Zombies on the Yellow Brick Road


Waste Not And Other Funny Zombie Stories by Rhona Parrish has a mildly deceptive title as there are only three stories; Waste Not, Feeders, and …Oh, My. These are extremely short stories as will be these comments.

Waste Not

She was grumpy at the way her Granpa woke her with an immediate demand to get up and do the chores. He compared her to her dad saying they were equally lazy. She had loved her dad. After a quick breakfast, she went out to milk the cow and check the fence that protected them from the ghouls. It hadn’t been electrified for a long time but there hadn’t been ghouls for a long time. That fact did not deter her from carrying a pistol. When she heard screams, she was happy that she went armed to milk cows. The ghoul had bitten Granpa in the neck. She was able to kill the ghoul and was preparing to shoot Granpa. There was no alternative with a person who had been bitten.

Gran had a better idea. Older people really were wiser.

Feeders

The world has Feeders and Ghouls and at least one lucky cat. The lucky cat is the narrator of this short story. Initially worried about the desertion of its feeder and trapped in a house without food and little water, the cat escaped through a hole in a wall and went in search of a new feeder. In the new world, the role of the feeder had changed. Maybe the cat’s best hope for a future rested with the ghouls.

… Oh, My

The Wizard of Oz is a bright, happy children’s story, right? This story imitates the model of the children’s story with a few twists. It was an especially good day when a house fell out of the sky and killed the Wicked Witch of the East. There seems to be some doubt in Munchkin land over the death of the Witch. Especially since something (the Witch?) was turning several of the Munchkins into zombies. Kaj had seen his friend Mookie lose the lower half of his body to something, a wound which should have killed him. Mookie reanimated himself as a zombie which terrified Kaj into fleeing to a friend’s house to warn a large group of Munchkins attending a party. Kaj intended to follow the yellow brick road to Emerald city and get help from Glinda, a good witch.

Just as Kaj was about to start his journey, he was bitten by one of the zombie Munchkins; he lost a portion of a leg to the zombie but was able to continue the journey despite pain and blood loss. Halfway to Emerald City, friend Oko joined Kaj. Although Oko was not pleased to see Kaj’s injury, Oko agreed to accompany Kaj whose injury continued to worsen. Kaj could not help but notice that Oko eyed him with increasing suspicion.

Will Kaj and Oko reach Emerald City? Will they still be friends? Will Glinda help the Munchkins? Where is the Wizard? What about Dorothy? All these questions will be answered for readers of this short story.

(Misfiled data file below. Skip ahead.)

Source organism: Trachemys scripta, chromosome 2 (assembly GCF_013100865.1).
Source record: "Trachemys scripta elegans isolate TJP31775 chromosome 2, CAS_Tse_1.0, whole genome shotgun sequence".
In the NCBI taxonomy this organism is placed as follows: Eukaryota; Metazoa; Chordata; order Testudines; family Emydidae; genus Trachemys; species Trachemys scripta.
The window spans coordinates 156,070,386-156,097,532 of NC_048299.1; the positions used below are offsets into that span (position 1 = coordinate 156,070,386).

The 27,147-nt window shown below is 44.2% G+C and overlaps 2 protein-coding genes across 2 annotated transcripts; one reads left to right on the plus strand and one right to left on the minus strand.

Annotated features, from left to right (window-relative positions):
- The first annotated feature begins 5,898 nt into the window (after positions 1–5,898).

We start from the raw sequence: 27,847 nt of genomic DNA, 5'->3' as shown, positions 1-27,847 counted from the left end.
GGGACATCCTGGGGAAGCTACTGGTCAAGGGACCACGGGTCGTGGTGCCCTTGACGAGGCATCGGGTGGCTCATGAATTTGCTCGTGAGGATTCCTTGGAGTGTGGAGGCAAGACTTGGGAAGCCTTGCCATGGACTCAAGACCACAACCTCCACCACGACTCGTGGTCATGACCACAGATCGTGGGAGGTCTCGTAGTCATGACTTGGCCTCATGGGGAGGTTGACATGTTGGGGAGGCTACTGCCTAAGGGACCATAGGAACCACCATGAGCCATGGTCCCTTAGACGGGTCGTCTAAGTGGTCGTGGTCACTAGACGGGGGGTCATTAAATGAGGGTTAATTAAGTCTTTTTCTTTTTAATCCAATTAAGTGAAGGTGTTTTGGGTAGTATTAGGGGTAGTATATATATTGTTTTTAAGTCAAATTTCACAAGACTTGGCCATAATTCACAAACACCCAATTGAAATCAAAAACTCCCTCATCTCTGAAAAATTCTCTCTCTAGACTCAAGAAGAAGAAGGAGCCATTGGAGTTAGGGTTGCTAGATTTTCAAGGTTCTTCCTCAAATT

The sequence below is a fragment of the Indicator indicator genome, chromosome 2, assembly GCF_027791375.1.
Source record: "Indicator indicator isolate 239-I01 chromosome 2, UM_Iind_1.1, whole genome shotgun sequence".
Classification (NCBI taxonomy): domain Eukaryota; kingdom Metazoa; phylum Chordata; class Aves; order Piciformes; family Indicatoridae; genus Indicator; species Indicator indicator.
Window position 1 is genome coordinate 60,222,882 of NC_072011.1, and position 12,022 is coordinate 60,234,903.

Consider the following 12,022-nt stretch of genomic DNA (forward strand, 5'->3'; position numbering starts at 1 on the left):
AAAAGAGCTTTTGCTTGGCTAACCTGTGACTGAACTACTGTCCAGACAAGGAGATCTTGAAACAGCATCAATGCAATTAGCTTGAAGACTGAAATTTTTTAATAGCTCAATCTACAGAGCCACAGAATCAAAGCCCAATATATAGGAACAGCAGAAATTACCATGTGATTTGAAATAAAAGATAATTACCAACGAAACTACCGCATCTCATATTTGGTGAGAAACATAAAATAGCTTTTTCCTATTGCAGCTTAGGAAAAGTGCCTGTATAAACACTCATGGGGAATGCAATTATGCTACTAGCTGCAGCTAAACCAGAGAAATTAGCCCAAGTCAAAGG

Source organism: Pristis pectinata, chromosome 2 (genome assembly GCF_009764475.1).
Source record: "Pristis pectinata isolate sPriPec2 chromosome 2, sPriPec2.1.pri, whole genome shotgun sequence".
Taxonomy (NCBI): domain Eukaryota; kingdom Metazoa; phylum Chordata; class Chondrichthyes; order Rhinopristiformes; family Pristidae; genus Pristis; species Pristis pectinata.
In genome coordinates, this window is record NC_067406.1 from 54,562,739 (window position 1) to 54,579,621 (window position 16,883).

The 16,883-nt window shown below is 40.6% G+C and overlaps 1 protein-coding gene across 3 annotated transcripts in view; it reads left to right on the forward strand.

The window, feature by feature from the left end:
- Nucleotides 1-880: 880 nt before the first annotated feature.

This is an interesting sampler of Rhonda Parrish’s writing style. Interested readers can click on links at the end of the collection to check out further stories. I liked the first two stories but found the third slow and contrived. Some characters appeared for no reason (Boj and Gabe) so my overall rating for the collection is three Amazon stars. It is available from Amazon for USD 0.99.

6 comments

  1. The one with the cat seems like the most interesting to me. Just out of curiosity, why do you always seem to review self-published books rather than ones from traditional publishing companies? Do you just like them better or do you like bringing attention to books most people haven’t read, or is there some other reason? I’m generally extremely wary of self-published books even though I’m sure there are some great ones out there, so I generally tend towards novels that have been traditionally published.

    1. Because I live in Indonesia, a country where it is difficult to impossible or at least very expensive to buy books, I tend to look at self-published books because they offer more opportunities to get them for free without the need for a verified US website address. I started my blog as a way to publish short summaries of novels that my students, learners of English as a second language, would be able to read quickly without the necessity of a lot of dictionary work. Sometimes I cannot resist the urge to review a Joyce Carol Oates shorter work (for example) or other authors I believe present works that my students can handle. Thanks for the question.

      1. You’re welcome. Wow, I didn’t know that about living in Indonesia, that really sucks. I live in in the United States, and I’m happy to say I have access to more books than I could read in a lifetime, and that’s probably just in my house. 🙂

      2. I know the feeling. Although my books are primarily on Kindle, more than I can read in a lifetime, on to destroying the TBR file.

      3. Is there a max number of books you can download onto a Kindle? I guess it makes sense, but I’ve never really thought about it. Do you know what that number is? 🙂

      4. Don’t know but I have over 2000. A good deal is Kindle Unlimited. USD 10.00 per month and you can have ten books “borrowed” at a time. There is a 30-day free trial. It is great for me when I review short stories of collections, as well as longer books. I download a least one per day. Last week I read seven short stories in a series about Grifters and wrote quick reviews, all in one day so the cost of a one-month subscription was recaptured in one day.

        And no, I don’t work for Amazon, but for a person who reads a lot, it just makes sense.

Leave a Reply

This site uses Akismet to reduce spam. Learn how your comment data is processed.